What is the explanation of this fiasco? We infer that the idea of calling for “National Service Volunteers” was adopted by the War Cabinet on the discovery that working-class opinion, which had been secretly sounded at various private meetings, was violently opposed to the enactment of compulsion. The Army Council, we gather, was pressing simply for an extension of the Military Service Acts to enrolment for industrial employment, apparently imagining that it was just as easy to compel men to work, in the shipyard and on the farm, for a capitalist employer who was making his own profit out of the labour so supplied to him, as it has proved to be to induce the nation to submit to enforced military service in the direct employment of the Government, when no one is making a private profit out of the transaction.

When the Government took the necessary soundings, before embarking on that course, it was discovered that Organised Labour regarded the two services as poles asunder; and that whilst the British workmen were willing enough in war to serve the state under compulsion for an arbitrarily fixed wage, they would put up such a fight against enforced service for the profit of a capitalist employer that the result might easily have been disastrous. The War Cabinet, remembering the success of the comparatively small scheme of Munition Worker Volunteers, when mechanics were asked for to fill vacancies actually in existence, thereupon ordered the launching of a general appeal for National Service Volunteers. Now the War Cabinet, it is understood, is investigating the cause of its failure.

The explanation is simple. The National Service scheme began at the wrong end. If Chamberlain had been consulted at the inception, and if he had drawn on his own business experience, he could have told the Government that, with regard to every commodity, the point to begin at is the market, not the production. What a manufacturer does is to diagnose a deficiency and then proceed to supply exactly what is required to meet the foreseen demand. The fundamental mistake was in beginning with a vague general appeal for men for an undefined service without having any situations to send them to. What the Government ought to have done was to ascertain and organise the demand.

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It was known last summer that during the autumn and winter of 1916-7 farmers could utilise, and ought to be pressed to ask for, many additional ploughmen, horsemen and stockmen, partly in order to replace the conscripts whom the Army Council were intending to withdraw for the army, and partly in order to enlarge the area under arable cultivation. The Board of Agriculture could have told the Cabinet that, the British farmer being as he is, it was certain that, so long as any men remained with him, he would not spontaneously project his thoughts into the future, and arrange to take on men months in advance. There was accordingly room, on a national scale, for skilfully directed canvassing of all the farmers as to their future needs, and for an extensive registration of these prospective vacancies for competent agriculturists, farm by farm, and month by month. With such a list of vacant situations in his possession, Chamberlain could then have used all the ingenuity of the St Ermin’s Hotel staff to advertise in the right quarters for the men required.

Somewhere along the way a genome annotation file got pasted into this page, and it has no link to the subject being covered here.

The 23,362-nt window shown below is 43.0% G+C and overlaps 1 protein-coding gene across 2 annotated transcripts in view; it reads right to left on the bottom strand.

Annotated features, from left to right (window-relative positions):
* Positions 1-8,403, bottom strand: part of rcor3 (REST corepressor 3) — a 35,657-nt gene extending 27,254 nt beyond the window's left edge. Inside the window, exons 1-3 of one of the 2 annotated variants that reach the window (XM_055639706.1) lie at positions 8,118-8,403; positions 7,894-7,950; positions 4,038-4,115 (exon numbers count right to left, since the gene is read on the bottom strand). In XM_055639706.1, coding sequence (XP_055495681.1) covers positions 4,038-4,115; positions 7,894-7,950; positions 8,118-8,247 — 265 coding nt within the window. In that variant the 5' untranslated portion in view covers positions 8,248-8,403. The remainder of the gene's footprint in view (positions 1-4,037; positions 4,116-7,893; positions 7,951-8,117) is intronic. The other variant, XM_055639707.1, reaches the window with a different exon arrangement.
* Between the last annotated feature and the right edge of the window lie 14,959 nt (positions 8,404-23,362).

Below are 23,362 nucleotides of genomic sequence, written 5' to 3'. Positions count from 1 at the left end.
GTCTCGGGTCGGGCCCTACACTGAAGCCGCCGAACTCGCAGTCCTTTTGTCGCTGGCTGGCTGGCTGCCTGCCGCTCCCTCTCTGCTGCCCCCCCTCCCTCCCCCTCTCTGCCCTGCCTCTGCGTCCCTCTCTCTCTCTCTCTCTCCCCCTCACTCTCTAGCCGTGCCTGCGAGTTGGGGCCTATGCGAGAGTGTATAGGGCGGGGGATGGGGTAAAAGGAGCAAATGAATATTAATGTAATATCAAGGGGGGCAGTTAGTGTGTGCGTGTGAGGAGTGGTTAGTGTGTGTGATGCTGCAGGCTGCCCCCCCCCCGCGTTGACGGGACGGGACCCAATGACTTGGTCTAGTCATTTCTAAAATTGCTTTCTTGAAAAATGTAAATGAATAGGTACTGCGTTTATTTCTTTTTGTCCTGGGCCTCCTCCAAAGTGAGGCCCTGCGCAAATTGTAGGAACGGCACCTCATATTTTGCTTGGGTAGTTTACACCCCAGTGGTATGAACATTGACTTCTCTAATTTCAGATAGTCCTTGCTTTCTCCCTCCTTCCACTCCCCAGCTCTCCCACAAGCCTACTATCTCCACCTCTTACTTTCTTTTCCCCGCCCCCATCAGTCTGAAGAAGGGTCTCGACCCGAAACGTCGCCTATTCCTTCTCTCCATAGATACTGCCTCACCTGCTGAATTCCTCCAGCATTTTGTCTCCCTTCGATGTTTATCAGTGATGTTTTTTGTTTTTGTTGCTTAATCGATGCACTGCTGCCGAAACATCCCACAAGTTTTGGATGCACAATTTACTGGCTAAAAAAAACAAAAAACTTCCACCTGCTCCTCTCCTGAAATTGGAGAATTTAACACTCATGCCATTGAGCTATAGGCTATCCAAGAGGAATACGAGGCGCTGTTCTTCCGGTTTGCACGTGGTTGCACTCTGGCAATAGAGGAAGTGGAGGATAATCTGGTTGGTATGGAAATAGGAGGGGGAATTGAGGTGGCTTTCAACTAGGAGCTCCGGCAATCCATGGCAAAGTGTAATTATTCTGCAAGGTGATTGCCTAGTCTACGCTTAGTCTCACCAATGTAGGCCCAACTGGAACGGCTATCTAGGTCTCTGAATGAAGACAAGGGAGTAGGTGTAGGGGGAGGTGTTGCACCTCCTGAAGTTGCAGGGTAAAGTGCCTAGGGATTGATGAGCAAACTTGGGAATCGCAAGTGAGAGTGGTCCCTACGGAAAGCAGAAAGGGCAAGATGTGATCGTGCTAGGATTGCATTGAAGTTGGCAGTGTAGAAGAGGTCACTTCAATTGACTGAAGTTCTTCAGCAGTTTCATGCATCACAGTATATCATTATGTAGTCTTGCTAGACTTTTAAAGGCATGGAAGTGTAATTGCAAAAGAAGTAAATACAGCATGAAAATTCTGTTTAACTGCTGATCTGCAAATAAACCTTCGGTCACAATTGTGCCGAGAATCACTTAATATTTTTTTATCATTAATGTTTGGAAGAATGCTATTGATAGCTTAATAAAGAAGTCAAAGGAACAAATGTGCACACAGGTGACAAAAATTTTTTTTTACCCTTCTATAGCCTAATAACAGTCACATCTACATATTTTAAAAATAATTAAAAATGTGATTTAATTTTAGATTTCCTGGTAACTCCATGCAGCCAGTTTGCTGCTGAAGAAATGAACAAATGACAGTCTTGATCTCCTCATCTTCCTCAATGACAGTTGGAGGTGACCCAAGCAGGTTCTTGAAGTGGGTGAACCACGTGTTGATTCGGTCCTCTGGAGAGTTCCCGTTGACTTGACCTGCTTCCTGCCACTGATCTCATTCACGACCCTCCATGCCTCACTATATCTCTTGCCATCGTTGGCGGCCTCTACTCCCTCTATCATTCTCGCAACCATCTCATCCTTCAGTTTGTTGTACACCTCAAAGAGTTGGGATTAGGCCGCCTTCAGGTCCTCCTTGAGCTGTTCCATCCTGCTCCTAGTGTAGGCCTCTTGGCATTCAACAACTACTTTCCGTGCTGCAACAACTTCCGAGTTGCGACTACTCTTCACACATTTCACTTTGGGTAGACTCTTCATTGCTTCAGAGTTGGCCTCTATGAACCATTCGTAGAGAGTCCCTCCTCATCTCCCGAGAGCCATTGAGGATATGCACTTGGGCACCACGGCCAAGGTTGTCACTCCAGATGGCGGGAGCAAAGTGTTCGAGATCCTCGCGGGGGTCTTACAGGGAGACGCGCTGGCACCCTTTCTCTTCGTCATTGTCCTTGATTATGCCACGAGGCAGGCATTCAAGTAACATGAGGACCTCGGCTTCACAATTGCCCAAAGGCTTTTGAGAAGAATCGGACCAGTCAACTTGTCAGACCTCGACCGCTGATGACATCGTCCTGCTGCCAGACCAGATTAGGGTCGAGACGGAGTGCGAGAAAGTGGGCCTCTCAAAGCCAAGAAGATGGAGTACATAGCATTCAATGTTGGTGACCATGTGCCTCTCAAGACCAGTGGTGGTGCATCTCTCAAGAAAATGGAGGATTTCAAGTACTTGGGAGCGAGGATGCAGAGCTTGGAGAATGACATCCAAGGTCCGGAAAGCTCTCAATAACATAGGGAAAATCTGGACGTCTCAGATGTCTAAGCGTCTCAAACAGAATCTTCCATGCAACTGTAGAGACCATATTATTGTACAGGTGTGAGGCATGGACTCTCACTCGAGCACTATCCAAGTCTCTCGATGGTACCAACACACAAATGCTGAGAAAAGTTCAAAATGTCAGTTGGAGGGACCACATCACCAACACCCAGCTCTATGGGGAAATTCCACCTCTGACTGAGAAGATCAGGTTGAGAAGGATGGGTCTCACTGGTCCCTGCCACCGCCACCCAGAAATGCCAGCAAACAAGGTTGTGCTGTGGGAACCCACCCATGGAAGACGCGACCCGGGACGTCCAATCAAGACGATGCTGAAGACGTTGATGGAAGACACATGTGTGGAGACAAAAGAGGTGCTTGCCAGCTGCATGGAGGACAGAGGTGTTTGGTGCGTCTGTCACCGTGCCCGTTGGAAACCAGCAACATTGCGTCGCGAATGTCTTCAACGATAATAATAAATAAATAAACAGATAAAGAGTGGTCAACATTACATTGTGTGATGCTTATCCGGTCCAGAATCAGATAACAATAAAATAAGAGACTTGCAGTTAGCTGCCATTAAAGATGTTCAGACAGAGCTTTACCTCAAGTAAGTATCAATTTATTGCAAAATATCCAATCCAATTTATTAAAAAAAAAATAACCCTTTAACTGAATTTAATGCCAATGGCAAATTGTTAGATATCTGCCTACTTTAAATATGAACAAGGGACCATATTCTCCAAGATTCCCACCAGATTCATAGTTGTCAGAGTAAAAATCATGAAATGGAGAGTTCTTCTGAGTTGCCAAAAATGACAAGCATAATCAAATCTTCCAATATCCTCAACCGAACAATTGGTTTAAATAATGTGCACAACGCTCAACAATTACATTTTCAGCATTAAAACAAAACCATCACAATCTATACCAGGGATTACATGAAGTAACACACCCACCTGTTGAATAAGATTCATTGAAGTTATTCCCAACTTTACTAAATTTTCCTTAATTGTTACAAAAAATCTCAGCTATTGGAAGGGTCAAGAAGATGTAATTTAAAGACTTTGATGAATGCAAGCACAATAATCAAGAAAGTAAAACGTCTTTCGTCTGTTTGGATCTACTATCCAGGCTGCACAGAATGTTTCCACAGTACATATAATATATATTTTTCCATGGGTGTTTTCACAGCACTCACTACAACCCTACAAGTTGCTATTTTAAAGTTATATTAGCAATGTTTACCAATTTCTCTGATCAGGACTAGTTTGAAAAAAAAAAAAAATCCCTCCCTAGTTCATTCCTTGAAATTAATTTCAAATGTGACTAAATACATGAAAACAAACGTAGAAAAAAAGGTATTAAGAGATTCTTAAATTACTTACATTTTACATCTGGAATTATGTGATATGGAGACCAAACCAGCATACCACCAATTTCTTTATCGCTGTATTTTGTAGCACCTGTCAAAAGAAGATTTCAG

There are in the towns, in every conceivable occupation, tens of thousands of men who have been ploughmen, horsemen or stockmen – Hubert Llewellyn Smith has described, in an economic classic, exactly how they have been drifting away from agriculture – and it was open to the Government to appeal to this specific class to resume, for a time, their agricultural employment. But Hubert Llewellyn Smith does not seem to have been consulted.

The same course could have been pursued with regard to the shipyards and to any other occupation in which it could be foreseen that additional men would be required. The shipbuilding employers could have been perfectly definite in their requirements if the Government had asked them for exact lists of their prospective vacancies for men of each craft. Men possessing the necessary skill and experience have drifted away to other occupations (though in much smaller numbers than the agriculturists) some of them to Canada and the US, whence they might have been withdrawn on terms. Once the list of prospective vacancies had been compiled, yard by yard and month by month, these definite situations could have been specially advertised – the Employment Exchanges even knew of a few unemployed shipyard workers in London and in Ireland to whom special inducements might have been offered – and every existing competent operative could have been separately approached.